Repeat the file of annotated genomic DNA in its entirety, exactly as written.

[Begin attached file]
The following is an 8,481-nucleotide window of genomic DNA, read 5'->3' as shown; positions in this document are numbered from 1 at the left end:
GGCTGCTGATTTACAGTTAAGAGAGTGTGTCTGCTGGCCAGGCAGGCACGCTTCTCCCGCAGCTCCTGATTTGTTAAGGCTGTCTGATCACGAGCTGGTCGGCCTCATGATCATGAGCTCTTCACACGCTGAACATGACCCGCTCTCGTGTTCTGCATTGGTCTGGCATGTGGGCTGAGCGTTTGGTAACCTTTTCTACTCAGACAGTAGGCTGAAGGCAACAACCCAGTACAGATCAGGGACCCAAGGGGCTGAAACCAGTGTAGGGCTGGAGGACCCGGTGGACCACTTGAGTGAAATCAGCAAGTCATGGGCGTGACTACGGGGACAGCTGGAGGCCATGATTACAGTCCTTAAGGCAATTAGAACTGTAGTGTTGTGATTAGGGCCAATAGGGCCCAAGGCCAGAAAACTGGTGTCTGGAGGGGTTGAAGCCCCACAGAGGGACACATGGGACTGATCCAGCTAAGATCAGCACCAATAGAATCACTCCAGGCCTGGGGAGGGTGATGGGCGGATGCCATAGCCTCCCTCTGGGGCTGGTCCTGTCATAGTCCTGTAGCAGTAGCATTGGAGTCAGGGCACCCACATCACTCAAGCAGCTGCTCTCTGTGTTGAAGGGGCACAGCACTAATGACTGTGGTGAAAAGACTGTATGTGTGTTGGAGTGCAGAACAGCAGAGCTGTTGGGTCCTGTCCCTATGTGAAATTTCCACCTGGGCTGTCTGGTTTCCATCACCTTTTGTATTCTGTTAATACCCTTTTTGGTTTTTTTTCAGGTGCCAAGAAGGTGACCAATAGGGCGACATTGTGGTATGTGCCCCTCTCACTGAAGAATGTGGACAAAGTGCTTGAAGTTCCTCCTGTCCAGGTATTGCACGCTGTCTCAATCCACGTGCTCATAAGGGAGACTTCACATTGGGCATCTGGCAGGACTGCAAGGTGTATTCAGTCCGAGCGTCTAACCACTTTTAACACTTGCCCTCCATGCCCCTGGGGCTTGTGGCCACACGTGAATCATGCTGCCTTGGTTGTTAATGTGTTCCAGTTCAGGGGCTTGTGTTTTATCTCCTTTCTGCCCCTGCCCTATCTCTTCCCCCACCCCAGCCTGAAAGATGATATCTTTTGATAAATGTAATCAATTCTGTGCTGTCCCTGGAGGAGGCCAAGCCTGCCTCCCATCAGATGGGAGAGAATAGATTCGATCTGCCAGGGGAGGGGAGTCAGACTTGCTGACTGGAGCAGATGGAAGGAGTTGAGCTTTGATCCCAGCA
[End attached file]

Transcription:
The following is an 8,481-nucleotide window of genomic DNA, read 5'->3' as shown; positions in this document are numbered from 1 at the left end:
GGCTGCTGATTTACAGTTAAGAGAGTGTGTCTGCTGGCCAGGCAGGCACGCTTCTCCCGCAGCTCCTGATTTGTTAAGGCTGTCTGATCACGAGCTGGTCGGCCTCATGATCATGAGCTCTTCACACGCTGAACATGACCCGCTCTCGTGTTCTGCATTGGTCTGGCATGTGGGCTGAGCGTTTGGTAACCTTTTCTACTCAGACAGTAGGCTGAAGGCAACAACCCAGTACAGATCAGGGACCCAAGGGGCTGAAACCAGTGTAGGGCTGGAGGACCCGGTGGACCACTTGAGTGAAATCAGCAAGTCATGGGCGTGACTACGGGGACAGCTGGAGGCCATGATTACAGTCCTTAAGGCAATTAGAACTGTAGTGTTGTGATTAGGGCCAATAGGGCCCAAGGCCAGAAAACTGGTGTCTGGAGGGGTTGAAGCCCCACAGAGGGACACATGGGACTGATCCAGCTAAGATCAGCACCAATAGAATCACTCCAGGCCTGGGGAGGGTGATGGGCGGATGCCATAGCCTCCCTCTGGGGCTGGTCCTGTCATAGTCCTGTAGCAGTAGCATTGGAGTCAGGGCACCCACATCACTCAAGCAGCTGCTCTCTGTGTTGAAGGGGCACAGCACTAATGACTGTGGTGAAAAGACTGTATGTGTGTTGGAGTGCAGAACAGCAGAGCTGTTGGGTCCTGTCCCTATGTGAAATTTCCACCTGGGCTGTCTGGTTTCCATCACCTTTTGTATTCTGTTAATACCCTTTTTGGTTTTTTTTCAGGTGCCAAGAAGGTGACCAATAGGGCGACATTGTGGTATGTGCCCCTCTCACTGAAGAATGTGGACAAAGTGCTTGAAGTTCCTCCTGTCCAGGTATTGCACGCTGTCTCAATCCACGTGCTCATAAGGGAGACTTCACATTGGGCATCTGGCAGGACTGCAAGGTGTATTCAGTCCGAGCGTCTAACCACTTTTAACACTTGCCCTCCATGCCCCTGGGGCTTGTGGCCACACGTGAATCATGCTGCCTTGGTTGTTAATGTGTTCCAGTTCAGGGGCTTGTGTTTTATCTCCTTTCTGCCCCTGCCCTATCTCTTCCCCCACCCCAGCCTGAAAGATGATATCTTTTGATAAATGTAATCAATTCTGTGCTGTCCCTGGAGGAGGCCAAGCCTGCCTCCCATCAGATGGGAGAGAATAGATTCGATCTGCCAGGGGAGGGGAGTCAGACTTGCTGACTGGAGCAGATGGAAGGAGTTGAGCTTTGATCCCAGCA